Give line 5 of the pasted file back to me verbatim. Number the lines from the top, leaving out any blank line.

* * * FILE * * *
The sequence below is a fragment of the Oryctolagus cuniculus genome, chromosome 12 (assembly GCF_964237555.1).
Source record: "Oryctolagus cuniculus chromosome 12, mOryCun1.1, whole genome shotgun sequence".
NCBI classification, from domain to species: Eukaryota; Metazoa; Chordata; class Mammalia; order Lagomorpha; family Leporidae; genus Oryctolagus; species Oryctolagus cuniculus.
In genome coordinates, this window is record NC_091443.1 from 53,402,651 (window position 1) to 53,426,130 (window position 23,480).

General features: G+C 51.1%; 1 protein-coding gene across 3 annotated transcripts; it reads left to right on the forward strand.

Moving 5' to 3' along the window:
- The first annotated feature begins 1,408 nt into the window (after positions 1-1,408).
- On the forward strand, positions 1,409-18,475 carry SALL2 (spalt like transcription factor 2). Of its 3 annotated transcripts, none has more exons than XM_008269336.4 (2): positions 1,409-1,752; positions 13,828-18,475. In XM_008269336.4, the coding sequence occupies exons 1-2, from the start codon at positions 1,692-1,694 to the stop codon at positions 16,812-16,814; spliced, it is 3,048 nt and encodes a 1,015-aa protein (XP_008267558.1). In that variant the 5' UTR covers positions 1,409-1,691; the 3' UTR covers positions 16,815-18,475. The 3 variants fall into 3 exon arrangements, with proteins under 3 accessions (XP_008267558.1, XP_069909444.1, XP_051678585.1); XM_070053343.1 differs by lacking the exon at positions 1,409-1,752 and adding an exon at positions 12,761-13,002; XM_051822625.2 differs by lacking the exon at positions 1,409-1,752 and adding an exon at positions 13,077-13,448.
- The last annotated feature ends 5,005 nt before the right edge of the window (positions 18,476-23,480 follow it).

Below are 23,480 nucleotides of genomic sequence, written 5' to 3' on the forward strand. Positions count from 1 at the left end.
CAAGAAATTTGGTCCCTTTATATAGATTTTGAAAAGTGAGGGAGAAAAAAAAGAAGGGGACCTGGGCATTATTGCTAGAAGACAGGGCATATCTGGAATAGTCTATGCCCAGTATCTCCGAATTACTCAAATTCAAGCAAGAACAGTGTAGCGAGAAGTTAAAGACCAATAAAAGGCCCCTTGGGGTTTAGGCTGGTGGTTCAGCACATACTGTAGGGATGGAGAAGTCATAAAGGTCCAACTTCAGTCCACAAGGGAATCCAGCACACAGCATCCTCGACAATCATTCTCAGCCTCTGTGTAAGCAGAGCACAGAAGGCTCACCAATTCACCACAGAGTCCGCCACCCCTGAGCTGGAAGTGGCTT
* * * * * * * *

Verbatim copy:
General features: G+C 51.1%; 1 protein-coding gene across 3 annotated transcripts; it reads left to right on the forward strand.